Focus On What Matters To Find Happiness


The difference is a mile wide when I focus on a project that truly matters compared to one that’s ehh.

My tank is always full of inspiration and a healthy urgency when working on a mission critical to me.

For example, I’m motivated to wake up early and work harder during book writing season. The prospect of writing a book that drives value to other people and myself energizes me each and every day. My books propel individuals and my career forward, defining success.

It’s also easy to be positive during this time. So making progress on my manuscript is my drug, in a way.

When I worked my outside sales job, I often found myself frustrated because the activities ultimately didn’t help my entrepreneur career—what mattered most to me. I’d find myself taking longer lunches, putting less into the job than I could, and being drained on my way home from work. The sales job didn’t fulfill me.

I know the same is true in your life. You know the difference when you’re working on something that truly reflects where you want to go in life, and work that you could care less about.

But too often you’ll find yourself making a little progress on a bunch of unimportant activities and making no progress on something you really wanted to accomplish.

What’s the purpose of that?

The Only Way To Succeed

You only have 24 hours in a day. Meaning you don’t have time to fit in all the activities that matter and don’t matter.

If you spend too much time on unimportant activities, you’ll regret it for two reasons.

First, you won’t get the opportunity to make strides in what inspires you. You’ll know what you want to do, where you want to go, but you’ll show no signs of ever getting there. How frustrating?

You’ll get upset. Maybe you’ll start making excuses. Maybe you look for shortcuts and stop developing the fundamentals. Maybe you do the worst thing possible and give up on your goal because you’re not seeing any progress.

It’s a nightmare when you know what you want to do, but don’t spend the time doing it. That’s a recipe for depression.

On the other front, achieving progress in areas that don’t mean much to you will never give you real happiness.

Being promoted from retail assistant manager to manager is success on its own, but if you want nothing to do with retail then this won’t feel like success. It’ll feel like a pat on the back instead of a glorious victory.

If your parents hand over the family business to you and make you CEO, other people may see you as successful. But if your heart knows you always wanted to be a sports agent, then the family business won’t be fulfilling.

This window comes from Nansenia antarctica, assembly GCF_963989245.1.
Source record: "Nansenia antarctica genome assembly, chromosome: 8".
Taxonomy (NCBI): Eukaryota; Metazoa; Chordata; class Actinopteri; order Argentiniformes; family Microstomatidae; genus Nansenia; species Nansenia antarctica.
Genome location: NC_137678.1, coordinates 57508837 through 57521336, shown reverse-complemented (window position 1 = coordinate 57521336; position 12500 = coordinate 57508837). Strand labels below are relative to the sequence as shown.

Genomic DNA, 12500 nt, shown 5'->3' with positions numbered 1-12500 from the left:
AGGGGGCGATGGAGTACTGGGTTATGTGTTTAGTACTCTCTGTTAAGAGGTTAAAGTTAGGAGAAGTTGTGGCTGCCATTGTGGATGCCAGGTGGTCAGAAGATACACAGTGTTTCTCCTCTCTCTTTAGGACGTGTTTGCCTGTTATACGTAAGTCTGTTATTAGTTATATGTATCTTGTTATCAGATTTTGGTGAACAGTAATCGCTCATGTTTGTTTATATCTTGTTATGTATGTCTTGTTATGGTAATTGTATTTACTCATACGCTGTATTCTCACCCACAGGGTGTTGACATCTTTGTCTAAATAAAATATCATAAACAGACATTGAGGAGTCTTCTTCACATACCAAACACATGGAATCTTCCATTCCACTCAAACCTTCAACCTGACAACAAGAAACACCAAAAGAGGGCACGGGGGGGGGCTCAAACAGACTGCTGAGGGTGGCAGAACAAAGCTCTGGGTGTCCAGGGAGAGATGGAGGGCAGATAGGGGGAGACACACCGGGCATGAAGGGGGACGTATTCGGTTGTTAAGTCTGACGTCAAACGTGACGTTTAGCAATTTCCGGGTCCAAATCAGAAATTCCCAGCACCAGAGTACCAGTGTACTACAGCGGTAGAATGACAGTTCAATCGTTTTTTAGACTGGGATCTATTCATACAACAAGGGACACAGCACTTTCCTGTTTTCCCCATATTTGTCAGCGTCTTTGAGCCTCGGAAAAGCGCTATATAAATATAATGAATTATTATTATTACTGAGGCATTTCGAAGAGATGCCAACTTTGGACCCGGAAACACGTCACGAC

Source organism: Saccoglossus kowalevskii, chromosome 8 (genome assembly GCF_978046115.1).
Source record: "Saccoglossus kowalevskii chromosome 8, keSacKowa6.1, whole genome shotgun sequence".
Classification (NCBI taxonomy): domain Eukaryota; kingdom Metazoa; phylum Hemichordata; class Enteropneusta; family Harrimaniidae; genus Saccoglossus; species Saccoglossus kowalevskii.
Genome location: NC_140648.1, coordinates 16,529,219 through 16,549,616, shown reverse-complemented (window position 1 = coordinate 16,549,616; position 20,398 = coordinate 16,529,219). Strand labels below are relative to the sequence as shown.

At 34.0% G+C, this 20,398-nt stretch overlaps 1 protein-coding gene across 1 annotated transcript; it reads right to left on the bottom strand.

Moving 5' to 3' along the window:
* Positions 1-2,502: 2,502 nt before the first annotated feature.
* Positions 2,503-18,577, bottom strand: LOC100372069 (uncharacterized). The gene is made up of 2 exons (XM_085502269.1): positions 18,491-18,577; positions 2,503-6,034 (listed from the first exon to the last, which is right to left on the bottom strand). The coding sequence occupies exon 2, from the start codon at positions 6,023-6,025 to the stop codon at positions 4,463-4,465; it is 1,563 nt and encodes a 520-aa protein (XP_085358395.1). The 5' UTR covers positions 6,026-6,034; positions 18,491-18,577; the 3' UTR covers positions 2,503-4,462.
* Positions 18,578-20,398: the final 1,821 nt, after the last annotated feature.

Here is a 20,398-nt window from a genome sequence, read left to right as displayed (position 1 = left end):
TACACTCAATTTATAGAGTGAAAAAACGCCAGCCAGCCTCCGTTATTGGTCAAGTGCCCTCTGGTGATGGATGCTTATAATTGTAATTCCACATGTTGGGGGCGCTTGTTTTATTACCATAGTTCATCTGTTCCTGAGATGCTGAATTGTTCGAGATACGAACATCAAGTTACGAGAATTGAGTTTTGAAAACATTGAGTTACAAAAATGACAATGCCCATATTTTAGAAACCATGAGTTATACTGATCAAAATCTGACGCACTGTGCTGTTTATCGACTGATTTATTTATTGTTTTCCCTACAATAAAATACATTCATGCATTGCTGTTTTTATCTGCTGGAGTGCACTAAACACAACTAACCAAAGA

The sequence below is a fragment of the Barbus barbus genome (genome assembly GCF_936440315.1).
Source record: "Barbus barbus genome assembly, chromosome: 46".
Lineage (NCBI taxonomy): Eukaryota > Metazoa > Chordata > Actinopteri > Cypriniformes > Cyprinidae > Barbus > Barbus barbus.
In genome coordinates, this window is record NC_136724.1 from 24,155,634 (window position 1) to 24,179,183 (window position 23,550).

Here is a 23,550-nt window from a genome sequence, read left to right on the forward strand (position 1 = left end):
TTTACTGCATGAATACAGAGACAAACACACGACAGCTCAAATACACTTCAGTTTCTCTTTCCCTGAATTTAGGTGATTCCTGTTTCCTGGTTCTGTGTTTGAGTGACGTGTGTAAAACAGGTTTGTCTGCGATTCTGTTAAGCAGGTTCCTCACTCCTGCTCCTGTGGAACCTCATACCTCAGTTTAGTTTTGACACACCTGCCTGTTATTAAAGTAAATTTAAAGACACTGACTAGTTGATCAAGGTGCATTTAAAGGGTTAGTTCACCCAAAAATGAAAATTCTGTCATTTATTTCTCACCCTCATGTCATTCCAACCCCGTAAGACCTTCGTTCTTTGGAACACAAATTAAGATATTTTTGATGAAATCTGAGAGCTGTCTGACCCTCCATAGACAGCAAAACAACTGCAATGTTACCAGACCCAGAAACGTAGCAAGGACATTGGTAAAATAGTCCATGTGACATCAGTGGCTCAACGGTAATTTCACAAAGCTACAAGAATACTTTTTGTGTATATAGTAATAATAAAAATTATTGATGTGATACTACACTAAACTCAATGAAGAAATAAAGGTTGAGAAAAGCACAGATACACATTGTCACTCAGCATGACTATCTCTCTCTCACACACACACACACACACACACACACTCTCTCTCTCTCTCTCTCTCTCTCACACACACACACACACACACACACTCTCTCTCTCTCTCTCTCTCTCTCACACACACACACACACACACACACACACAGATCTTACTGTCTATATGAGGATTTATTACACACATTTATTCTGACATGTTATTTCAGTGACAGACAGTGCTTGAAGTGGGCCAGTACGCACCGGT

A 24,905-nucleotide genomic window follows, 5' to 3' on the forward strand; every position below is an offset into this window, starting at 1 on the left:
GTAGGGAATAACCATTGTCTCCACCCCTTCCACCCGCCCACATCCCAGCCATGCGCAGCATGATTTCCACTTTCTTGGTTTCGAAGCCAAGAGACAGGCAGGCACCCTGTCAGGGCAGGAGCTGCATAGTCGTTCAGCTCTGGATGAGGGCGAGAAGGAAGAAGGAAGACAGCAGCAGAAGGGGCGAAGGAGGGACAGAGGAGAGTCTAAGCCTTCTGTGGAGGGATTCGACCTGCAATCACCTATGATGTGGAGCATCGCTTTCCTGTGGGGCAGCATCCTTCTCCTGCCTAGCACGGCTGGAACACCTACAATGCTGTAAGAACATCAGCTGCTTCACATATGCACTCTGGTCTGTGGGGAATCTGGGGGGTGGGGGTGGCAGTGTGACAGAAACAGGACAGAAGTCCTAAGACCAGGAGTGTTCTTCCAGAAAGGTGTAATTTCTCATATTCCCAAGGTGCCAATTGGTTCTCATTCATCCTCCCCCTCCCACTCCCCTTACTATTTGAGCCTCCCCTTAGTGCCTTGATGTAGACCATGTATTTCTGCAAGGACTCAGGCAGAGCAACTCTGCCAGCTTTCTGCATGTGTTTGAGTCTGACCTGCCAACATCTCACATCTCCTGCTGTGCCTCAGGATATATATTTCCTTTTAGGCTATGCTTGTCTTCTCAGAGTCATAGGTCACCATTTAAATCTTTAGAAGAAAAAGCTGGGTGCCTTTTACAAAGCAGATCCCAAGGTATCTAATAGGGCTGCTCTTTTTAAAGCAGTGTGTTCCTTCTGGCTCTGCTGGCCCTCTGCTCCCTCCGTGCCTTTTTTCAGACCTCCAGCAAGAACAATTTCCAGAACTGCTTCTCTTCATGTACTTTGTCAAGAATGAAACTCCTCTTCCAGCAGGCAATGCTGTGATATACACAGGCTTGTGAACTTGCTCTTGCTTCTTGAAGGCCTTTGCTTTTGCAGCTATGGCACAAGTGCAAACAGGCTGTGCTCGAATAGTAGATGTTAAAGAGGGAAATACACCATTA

Always regretting that you didn’t chase that sports agent dream, for example, is not the way to live. You’ll imagine how your life would be if you took that road and you’ll kick yourself for not following it.

Since you only have one life, please promise yourself you’re going to give your time and energy to what truly gives you satisfaction.

A key to personal happiness and success is to spend as much time focusing on what matters to you and spend as little time, or stop completely, on the less important activities.

Do this and for the first time in your life you’ll make substantial results in something you’re truly interested in. And you’ll be ecstatic because of it.

You’ll become alive like you never imagined. You’ll feel like a completely different person.

I’d know, because this has been true for me ever since I quit my sales job and became an entrepreneur.

How To Focus On What Matters Most

There’s a difference between knowing you need to focus on what matters and executing. The following tips show you how to take action to implement this in your life.

1. Set a long-term goal.

Think about it, how can you focus on what matters most when you don’t know what that is? That’s why the obvious first step is to set a long-term goal, or multiple goals that align. (Just don’t get carried away and come up with four goals that all pull you in different directions.)

Write down a specific, measurable goal and a date you need to reach it by to make your mission more tangible.

For example, a bad goal is “to become rich.” That’s vague and gives you too much leeway to miss it. A much-improved goal is “to have a $1,000,000 net worth at 30.” Or “to be a millionaire 10 years from now, on 07/18/16.”